View this Stunning Image Captured from the International Space Station (ISS) to See Earth’s Atmosphere Sparkle Gold

View this Stunning Image Captured from the International Space Station (ISS) to See Earth’s Atmosphere Sparkle Gold

A magnificent new image taken from the International Space Station shows the Earth’s horizon illuminated by a golden glow.

The new image depicts the atmospheric glow, or airglow, that is produced when sunlight interacts with Earth’s atmosphere’s atoms and molecules. NASA released the new image on January 21. It depicts an auburn-colored band and a dazzling golden glow arching above Earth against the black contrast of a starry sky.

According to a NASA image description, the picture was shot at a height of 258 miles (415 kilometers) while the orbiting lab sailed over the Pacific Ocean northeast of Papua New Guinea.
The interaction between UV radiation from sunlight and molecules of nitrogen, oxygen, sodium, and ozone in Earth’s upper atmosphere causes airglow, which is the result of the molecules colliding and emitting light as a result. The greatest time to observe this kind of light show is at night. In order to get a clear image of Earth and the starry sky, the most current picture was taken at a high exposure.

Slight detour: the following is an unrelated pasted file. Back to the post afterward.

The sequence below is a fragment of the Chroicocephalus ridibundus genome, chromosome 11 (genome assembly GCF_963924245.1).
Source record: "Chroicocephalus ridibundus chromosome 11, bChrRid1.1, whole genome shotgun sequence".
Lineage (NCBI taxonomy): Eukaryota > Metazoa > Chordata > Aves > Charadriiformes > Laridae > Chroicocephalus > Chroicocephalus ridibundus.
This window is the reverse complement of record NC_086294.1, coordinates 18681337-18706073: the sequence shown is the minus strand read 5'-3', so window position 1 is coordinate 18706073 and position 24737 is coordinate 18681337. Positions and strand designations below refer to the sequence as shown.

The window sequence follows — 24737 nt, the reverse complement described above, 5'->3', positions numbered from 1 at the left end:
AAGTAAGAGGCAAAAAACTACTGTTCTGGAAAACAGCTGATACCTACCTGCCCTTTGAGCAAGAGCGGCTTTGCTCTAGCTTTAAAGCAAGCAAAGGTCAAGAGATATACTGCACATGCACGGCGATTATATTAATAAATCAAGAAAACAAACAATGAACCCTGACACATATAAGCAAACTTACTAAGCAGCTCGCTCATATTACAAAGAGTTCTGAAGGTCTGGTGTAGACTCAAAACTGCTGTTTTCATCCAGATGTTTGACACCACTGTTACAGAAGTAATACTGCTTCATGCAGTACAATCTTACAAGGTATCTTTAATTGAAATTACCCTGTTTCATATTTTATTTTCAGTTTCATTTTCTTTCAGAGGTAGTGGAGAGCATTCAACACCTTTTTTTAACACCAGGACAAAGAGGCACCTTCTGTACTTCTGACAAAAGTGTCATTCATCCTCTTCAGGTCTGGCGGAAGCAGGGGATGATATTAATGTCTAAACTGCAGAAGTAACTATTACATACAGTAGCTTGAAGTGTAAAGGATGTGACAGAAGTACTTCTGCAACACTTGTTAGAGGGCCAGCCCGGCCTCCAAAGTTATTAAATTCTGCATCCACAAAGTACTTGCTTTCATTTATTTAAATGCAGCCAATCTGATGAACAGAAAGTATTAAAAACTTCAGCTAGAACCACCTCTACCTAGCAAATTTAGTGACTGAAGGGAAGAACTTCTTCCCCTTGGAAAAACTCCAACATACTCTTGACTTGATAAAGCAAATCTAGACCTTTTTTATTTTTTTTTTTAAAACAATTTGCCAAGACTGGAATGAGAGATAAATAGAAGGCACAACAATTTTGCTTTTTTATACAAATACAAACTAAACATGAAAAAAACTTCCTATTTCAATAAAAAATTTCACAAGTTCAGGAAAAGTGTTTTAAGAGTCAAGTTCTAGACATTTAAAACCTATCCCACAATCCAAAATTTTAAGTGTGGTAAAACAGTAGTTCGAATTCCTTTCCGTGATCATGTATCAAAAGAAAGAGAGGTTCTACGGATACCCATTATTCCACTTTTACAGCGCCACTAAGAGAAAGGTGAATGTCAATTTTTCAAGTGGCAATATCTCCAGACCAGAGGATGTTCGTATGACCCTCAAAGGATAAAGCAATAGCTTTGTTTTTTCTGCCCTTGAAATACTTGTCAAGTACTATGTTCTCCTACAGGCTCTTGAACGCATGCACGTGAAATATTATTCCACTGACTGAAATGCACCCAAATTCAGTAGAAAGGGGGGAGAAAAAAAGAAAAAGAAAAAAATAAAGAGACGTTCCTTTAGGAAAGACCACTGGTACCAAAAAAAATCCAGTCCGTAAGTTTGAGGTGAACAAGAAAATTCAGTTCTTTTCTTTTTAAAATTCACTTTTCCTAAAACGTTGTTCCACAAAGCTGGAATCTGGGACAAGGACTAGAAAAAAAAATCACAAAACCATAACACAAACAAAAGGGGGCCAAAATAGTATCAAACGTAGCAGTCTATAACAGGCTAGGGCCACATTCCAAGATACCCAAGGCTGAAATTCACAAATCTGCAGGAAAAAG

The International Space Station (ISS), which orbits Earth roughly every 90 minutes at a speed of 5 miles per second (8 kilometers per second), experiences 16 sunrises and sunsets in a 24-hour period. With every revolution, the space station sees roughly 45 minutes of daylight and 45 minutes of darkness.

Above the deep blue Pacific Ocean, the image depicts white, wispy cloud tops, in addition to the vibrant golden auburn glow. A few components of the space station itself were also briefly visible; these were the Russian space agency Roscosmos’s Prichal docking module and the multipurpose laboratory module Nauka.

Seen on the left of the picture, Prichal is joined to Nauka and offers five docking ports to handle several Russian spacecraft in addition to fuel transfer capabilities. Arriving at the space station in July 2021, the Nauka module—which serves as the main laboratory for the Russian section of the International Space Station (ISS)—was quickly followed by Prichal in November 2021.

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